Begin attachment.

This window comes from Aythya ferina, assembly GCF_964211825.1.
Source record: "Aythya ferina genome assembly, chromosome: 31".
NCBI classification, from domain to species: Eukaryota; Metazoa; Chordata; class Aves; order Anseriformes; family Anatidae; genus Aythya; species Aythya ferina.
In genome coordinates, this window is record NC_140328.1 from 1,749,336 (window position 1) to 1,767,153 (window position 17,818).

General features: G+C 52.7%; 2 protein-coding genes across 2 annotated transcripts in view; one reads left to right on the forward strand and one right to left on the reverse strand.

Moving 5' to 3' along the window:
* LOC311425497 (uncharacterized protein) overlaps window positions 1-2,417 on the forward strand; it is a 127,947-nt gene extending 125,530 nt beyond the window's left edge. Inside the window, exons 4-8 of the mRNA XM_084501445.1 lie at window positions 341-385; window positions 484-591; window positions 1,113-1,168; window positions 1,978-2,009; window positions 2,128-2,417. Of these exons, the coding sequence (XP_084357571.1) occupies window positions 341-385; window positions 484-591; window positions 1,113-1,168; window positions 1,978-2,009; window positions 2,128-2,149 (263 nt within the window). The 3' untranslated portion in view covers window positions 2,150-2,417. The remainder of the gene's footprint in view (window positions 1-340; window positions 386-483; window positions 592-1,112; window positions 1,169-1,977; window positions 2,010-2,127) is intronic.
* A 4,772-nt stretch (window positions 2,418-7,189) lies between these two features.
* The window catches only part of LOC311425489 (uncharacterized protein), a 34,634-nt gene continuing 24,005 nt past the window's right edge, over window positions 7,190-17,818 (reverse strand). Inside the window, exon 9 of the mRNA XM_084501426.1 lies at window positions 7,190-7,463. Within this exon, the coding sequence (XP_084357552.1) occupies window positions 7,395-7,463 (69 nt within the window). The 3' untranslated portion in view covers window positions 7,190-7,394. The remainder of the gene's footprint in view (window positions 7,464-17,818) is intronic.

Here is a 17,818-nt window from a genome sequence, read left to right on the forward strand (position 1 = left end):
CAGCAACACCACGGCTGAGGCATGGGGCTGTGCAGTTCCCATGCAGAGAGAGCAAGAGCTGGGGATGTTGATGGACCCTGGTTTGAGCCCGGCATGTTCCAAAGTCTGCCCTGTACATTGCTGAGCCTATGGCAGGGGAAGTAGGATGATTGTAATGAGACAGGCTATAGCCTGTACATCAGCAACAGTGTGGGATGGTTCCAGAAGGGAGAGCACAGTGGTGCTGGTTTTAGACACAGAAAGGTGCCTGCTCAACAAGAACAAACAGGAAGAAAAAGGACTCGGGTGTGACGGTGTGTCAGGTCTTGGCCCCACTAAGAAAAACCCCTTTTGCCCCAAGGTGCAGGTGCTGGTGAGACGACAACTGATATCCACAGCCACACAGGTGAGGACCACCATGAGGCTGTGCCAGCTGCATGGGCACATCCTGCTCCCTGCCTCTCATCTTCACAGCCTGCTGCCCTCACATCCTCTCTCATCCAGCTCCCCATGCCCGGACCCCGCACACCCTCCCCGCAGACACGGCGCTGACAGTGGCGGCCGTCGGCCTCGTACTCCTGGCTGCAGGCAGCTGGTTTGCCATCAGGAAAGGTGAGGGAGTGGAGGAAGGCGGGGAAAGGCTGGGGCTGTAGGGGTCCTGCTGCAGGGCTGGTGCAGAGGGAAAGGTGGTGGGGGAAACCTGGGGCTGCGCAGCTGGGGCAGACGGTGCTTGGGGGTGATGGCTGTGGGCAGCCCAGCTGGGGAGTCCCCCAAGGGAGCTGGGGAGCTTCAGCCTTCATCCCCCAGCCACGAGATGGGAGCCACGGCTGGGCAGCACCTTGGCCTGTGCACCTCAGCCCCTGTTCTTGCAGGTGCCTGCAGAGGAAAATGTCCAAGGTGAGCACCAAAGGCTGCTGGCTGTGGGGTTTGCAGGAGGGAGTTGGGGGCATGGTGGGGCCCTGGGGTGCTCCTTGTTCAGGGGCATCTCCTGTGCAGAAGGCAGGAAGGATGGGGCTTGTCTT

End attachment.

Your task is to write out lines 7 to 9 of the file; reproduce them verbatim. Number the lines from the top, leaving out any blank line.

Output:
* LOC311425497 (uncharacterized protein) overlaps window positions 1-2,417 on the forward strand; it is a 127,947-nt gene extending 125,530 nt beyond the window's left edge. Inside the window, exons 4-8 of the mRNA XM_084501445.1 lie at window positions 341-385; window positions 484-591; window positions 1,113-1,168; window positions 1,978-2,009; window positions 2,128-2,417. Of these exons, the coding sequence (XP_084357571.1) occupies window positions 341-385; window positions 484-591; window positions 1,113-1,168; window positions 1,978-2,009; window positions 2,128-2,149 (263 nt within the window). The 3' untranslated portion in view covers window positions 2,150-2,417. The remainder of the gene's footprint in view (window positions 1-340; window positions 386-483; window positions 592-1,112; window positions 1,169-1,977; window positions 2,010-2,127) is intronic.
* A 4,772-nt stretch (window positions 2,418-7,189) lies between these two features.
* The window catches only part of LOC311425489 (uncharacterized protein), a 34,634-nt gene continuing 24,005 nt past the window's right edge, over window positions 7,190-17,818 (reverse strand). Inside the window, exon 9 of the mRNA XM_084501426.1 lies at window positions 7,190-7,463. Within this exon, the coding sequence (XP_084357552.1) occupies window positions 7,395-7,463 (69 nt within the window). The 3' untranslated portion in view covers window positions 7,190-7,394. The remainder of the gene's footprint in view (window positions 7,464-17,818) is intronic.